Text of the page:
Vanessa Fernandez’s Professional Role Was Formed in Steneby
Vanessa Fernandez is a Retail Conceptual & Interior Planner at Polestar. Behind the long title is an architect who came from Venezuela to the forests of Dals-Långed and HDK-Valand’s graduate programme in furniture design before landing at Polestar in Gothenburg. Her job there is to develop interior design concepts for the company’s showrooms all over the world.
“The concept encompasses everything from floor, ceiling and walls to lighting and furniture,” says Fernandez. “But the final design is always developed in dialogue with the site. Every building is unique, and it drives the result. Collaboration with local contractors also plays an important role. The process makes it possible for me to combine what I like the most – architecture, interior design and furniture.”
She had graduated from HDK-Valand’s master’s programme in furniture design in Steneby and was working at an architecture firm when she saw Polestar’s job posting on LinkedIn. She knew immediately that it was a job for her.
To Dalsland via Barcelona
Her journey began many years earlier in her homeland of Venezuela, where Fernandez earned a degree in architecture and worked in an architecture studio.
“But it just didn’t feel right,” she says. “I had something inside me that I didn’t really understand myself, and I decided I needed to figure out what it was.”
Fernandez moved to Barcelona and enjoyed herself in a city full of inspiration. She continued studying architecture and returned to Venezuela with a master’s degree in her pocket – but she still had an open mind about where she was headed. She started working for a furniture company, and it was there she found what she was looking for.
“I realized that I wanted to work at a smaller scale, with the objects and the architecture inside of buildings,” says Fernandez. “I have always had a sensibility for art, and through interior architecture I could see an opportunity to work with a more artistic approach and on a more personal level.”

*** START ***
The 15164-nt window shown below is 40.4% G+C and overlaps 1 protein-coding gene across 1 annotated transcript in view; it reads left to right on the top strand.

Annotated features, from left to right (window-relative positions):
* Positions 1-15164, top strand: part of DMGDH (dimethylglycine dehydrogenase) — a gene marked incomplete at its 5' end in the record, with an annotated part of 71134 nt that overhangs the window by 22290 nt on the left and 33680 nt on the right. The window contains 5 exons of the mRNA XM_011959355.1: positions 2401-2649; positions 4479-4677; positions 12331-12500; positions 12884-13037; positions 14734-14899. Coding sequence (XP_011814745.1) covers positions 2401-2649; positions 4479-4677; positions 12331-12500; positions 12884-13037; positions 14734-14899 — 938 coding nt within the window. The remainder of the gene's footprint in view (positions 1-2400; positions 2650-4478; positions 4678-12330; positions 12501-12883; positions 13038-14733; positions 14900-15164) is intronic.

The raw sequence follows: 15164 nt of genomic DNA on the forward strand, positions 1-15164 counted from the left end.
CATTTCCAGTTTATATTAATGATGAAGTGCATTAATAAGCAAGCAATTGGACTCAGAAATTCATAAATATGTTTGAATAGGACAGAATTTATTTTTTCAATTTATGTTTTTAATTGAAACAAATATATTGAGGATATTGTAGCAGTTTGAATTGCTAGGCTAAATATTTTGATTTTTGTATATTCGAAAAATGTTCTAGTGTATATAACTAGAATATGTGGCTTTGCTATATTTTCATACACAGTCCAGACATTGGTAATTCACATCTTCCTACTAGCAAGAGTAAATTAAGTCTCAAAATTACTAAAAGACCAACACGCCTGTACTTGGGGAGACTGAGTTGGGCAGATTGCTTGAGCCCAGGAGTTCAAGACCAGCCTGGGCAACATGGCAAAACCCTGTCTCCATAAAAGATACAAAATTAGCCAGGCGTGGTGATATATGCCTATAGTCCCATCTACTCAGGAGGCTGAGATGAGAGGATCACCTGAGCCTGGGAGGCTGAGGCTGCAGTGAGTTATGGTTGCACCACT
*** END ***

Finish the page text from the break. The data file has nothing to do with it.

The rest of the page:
Fernandez started looking for different educational programmes in design and art. At the same time, she was influenced by the political situation in Venezuela. The insecurity there led many young people to search for their futures in other countries. Her brother had already emigrated to Canada, and after visiting a friend in Uppsala, Sweden became the obvious choice for her.
“I fell in love with everything!” she says. “The people, the environment, the student life. And I've always seen Scandinavia as a centre of furniture and design.”
However, Fernandez’s life as a student turned out to be completely different than what she had experienced in Uppsala. She chose HDK-Valand’s master’s programme in furniture design (MFA Programme in Applied Arts and Design, Wood oriented Furniture design) and moved to Steneby and the forests of Dalsland.
“I’m grateful that I got the chance to be there,” says Fernandez. “It’s an incredibly beautiful place with a special calm that gave me inspiration and focus.”
In Steneby she learned to work with wood. The programme includes independent and experimental work with room for reflection on local and global social issues. “I got to develop, run and create something I’m really interested in. With that freedom, I learned to use a more artistic approach.”
Right Place to Grow
On the Steneby campus there is a close collaboration among the three master’s programmes focusing on wood, metal and textiles. This gave Fernandez a valuable opportunity to try out various materials and integrate them into her work.
Her experiences in Steneby and the people she got to know there inspired her to create the website Ljus Skog (Bright Forest). With funding from one of the school’s foundations, she established a platform for marketing and selling work by the students of the Steneby campus.
Fernandez’s work with Ljus Skog unites two interests that have run through everything she has done and continue to characterise her work at Polestar today. “New technology and commerce fascinate me,” she says. “At Polestar I can combine the precision of architecture and technology with the creativity of business and furniture design.”
These days the feeling of being in the wrong place is behind her. Last fall she was able to secure a lease on a flat in Gothenburg, and for now she has stopped looking around. “I’m enjoying staying in one place, putting down roots and growing where I am.”
By Åsa Rehnström